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SAGE Review: Investigating the Relationship between age and physiological function.

Chronological definitions of aging are easy, yet intuitively we all know that age is not just a number. It’s common to see people who “don’t look their age”, whether it’s a 91-year-old grandmother completing a marathon or a lifelong smoker. These people don’t look their age, and biologically they likely aren’t. How can we explain this? Well, like most of biology, physiological aging is due to a combination of genetics and lifestyle, and is extremely complex. To understand physiological aging, first we need to find a single physiological parameter that predicts chronological aging in a homogenous population. Some studies, such as...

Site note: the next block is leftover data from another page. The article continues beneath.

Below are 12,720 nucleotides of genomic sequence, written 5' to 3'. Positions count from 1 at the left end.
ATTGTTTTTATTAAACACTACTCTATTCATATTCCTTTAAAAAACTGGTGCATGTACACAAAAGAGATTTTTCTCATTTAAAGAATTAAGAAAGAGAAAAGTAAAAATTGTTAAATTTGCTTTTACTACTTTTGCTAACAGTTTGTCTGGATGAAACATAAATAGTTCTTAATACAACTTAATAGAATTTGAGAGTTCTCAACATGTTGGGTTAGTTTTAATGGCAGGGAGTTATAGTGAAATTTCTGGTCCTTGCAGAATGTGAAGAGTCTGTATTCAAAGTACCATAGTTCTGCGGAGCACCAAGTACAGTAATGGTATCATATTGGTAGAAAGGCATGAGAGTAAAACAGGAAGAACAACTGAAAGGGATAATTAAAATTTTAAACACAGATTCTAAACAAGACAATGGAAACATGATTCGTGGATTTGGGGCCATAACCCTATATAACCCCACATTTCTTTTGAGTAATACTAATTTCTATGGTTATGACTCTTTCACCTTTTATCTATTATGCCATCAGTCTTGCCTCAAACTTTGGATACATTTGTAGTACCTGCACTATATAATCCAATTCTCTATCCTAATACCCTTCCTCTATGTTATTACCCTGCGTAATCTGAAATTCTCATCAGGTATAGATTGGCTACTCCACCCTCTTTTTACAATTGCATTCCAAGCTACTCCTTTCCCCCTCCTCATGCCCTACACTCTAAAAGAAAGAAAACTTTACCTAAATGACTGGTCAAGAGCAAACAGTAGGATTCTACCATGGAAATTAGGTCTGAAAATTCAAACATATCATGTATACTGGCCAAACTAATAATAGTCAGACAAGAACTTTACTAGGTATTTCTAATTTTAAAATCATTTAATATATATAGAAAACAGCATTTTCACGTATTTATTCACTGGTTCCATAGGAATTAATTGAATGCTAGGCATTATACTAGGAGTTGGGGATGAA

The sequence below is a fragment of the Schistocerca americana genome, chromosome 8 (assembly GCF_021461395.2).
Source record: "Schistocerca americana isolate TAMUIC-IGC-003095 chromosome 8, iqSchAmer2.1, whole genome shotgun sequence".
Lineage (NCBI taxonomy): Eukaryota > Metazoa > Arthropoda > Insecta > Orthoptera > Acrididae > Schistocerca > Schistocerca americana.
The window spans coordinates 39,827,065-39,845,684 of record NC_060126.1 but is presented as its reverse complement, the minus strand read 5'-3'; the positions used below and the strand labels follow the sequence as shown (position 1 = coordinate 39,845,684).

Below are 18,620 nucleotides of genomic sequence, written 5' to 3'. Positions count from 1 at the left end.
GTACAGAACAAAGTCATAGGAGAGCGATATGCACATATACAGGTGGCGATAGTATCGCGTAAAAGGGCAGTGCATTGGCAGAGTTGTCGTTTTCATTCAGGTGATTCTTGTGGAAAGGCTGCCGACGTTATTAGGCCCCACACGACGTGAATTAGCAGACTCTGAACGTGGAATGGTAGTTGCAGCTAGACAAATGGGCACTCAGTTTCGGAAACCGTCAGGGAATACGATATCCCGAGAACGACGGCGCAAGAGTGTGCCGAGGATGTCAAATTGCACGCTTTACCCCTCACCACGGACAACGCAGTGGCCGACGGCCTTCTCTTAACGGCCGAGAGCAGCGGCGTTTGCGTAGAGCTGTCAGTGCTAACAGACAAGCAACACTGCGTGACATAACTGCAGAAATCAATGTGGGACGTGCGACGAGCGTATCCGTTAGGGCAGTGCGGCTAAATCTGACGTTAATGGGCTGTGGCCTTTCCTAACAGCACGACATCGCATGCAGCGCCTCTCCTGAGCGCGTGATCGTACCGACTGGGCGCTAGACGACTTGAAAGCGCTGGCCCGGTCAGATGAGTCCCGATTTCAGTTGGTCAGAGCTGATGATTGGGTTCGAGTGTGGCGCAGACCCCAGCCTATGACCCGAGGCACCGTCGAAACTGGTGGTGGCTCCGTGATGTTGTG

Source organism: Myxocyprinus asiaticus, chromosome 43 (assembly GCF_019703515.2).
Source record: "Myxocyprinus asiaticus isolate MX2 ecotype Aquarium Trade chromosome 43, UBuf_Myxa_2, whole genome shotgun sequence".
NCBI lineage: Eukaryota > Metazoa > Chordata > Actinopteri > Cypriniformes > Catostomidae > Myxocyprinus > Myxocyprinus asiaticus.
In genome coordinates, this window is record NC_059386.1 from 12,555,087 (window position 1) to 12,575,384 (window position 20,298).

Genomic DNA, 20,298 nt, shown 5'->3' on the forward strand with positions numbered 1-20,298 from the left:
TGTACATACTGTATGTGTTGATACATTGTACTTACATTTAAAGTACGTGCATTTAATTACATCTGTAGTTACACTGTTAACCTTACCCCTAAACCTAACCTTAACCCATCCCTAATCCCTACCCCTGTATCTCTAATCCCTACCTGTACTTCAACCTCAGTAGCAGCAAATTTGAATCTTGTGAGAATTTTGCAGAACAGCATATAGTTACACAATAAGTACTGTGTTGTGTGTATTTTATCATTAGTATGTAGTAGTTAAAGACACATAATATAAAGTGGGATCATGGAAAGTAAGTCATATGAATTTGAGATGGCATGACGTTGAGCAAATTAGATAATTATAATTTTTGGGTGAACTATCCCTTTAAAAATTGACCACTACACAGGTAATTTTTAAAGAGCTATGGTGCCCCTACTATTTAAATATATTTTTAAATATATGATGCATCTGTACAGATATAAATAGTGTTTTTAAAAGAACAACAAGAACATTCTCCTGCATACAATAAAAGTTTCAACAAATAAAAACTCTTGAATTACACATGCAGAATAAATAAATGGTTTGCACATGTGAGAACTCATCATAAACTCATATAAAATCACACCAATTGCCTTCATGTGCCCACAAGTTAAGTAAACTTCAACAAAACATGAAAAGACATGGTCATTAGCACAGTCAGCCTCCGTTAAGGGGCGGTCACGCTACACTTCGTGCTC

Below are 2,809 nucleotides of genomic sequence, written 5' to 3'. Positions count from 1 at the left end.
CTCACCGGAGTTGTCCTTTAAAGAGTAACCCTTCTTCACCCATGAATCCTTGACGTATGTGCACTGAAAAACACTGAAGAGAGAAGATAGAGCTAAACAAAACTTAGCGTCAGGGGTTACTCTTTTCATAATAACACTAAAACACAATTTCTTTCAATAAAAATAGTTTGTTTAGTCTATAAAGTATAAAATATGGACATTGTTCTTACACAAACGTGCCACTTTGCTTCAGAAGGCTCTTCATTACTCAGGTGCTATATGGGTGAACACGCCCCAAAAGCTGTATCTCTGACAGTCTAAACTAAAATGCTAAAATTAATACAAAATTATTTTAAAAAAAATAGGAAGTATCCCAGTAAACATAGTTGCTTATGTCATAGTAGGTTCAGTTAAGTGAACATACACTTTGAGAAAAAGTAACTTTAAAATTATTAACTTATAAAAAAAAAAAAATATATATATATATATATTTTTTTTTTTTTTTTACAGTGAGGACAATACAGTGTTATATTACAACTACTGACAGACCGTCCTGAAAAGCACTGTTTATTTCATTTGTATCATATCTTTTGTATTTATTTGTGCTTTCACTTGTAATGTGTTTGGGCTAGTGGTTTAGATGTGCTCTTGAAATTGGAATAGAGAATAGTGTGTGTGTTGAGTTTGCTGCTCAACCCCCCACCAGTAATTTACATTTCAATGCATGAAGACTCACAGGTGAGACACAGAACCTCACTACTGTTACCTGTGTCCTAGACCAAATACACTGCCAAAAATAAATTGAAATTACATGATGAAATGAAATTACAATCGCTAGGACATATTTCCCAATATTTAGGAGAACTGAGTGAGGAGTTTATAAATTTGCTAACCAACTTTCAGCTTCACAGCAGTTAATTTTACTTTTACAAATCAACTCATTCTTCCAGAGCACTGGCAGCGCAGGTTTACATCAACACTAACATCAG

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Staying Strong: Countering the Effects of Sarcopenia